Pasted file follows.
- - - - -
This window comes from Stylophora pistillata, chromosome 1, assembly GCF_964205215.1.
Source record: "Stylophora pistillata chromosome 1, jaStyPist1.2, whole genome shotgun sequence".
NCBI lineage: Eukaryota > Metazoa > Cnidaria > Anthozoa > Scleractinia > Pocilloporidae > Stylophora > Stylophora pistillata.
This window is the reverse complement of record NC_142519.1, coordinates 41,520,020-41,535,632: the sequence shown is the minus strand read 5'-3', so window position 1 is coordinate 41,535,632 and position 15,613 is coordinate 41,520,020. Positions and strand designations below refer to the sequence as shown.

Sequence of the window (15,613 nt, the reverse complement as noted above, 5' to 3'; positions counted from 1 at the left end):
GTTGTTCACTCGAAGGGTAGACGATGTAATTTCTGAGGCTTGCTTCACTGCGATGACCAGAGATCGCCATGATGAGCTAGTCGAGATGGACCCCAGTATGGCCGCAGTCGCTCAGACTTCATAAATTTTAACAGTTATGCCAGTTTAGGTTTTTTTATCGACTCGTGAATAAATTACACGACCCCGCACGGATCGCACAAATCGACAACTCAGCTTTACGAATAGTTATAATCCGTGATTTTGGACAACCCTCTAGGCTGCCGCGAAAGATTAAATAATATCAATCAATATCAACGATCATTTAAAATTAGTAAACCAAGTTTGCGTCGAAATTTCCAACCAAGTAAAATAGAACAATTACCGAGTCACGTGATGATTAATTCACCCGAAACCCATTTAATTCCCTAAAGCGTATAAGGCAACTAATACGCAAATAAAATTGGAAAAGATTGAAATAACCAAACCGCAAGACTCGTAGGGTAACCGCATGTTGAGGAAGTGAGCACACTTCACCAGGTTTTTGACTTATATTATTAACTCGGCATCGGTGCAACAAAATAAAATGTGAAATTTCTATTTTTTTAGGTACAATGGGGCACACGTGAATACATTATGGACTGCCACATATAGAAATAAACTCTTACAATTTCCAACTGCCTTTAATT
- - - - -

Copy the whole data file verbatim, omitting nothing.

This window comes from Stylophora pistillata, chromosome 1, assembly GCF_964205215.1.
Source record: "Stylophora pistillata chromosome 1, jaStyPist1.2, whole genome shotgun sequence".
NCBI lineage: Eukaryota > Metazoa > Cnidaria > Anthozoa > Scleractinia > Pocilloporidae > Stylophora > Stylophora pistillata.
This window is the reverse complement of record NC_142519.1, coordinates 41,520,020-41,535,632: the sequence shown is the minus strand read 5'-3', so window position 1 is coordinate 41,535,632 and position 15,613 is coordinate 41,520,020. Positions and strand designations below refer to the sequence as shown.

Sequence of the window (15,613 nt, the reverse complement as noted above, 5' to 3'; positions counted from 1 at the left end):
GTTGTTCACTCGAAGGGTAGACGATGTAATTTCTGAGGCTTGCTTCACTGCGATGACCAGAGATCGCCATGATGAGCTAGTCGAGATGGACCCCAGTATGGCCGCAGTCGCTCAGACTTCATAAATTTTAACAGTTATGCCAGTTTAGGTTTTTTTATCGACTCGTGAATAAATTACACGACCCCGCACGGATCGCACAAATCGACAACTCAGCTTTACGAATAGTTATAATCCGTGATTTTGGACAACCCTCTAGGCTGCCGCGAAAGATTAAATAATATCAATCAATATCAACGATCATTTAAAATTAGTAAACCAAGTTTGCGTCGAAATTTCCAACCAAGTAAAATAGAACAATTACCGAGTCACGTGATGATTAATTCACCCGAAACCCATTTAATTCCCTAAAGCGTATAAGGCAACTAATACGCAAATAAAATTGGAAAAGATTGAAATAACCAAACCGCAAGACTCGTAGGGTAACCGCATGTTGAGGAAGTGAGCACACTTCACCAGGTTTTTGACTTATATTATTAACTCGGCATCGGTGCAACAAAATAAAATGTGAAATTTCTATTTTTTTAGGTACAATGGGGCACACGTGAATACATTATGGACTGCCACATATAGAAATAAACTCTTACAATTTCCAACTGCCTTTAATT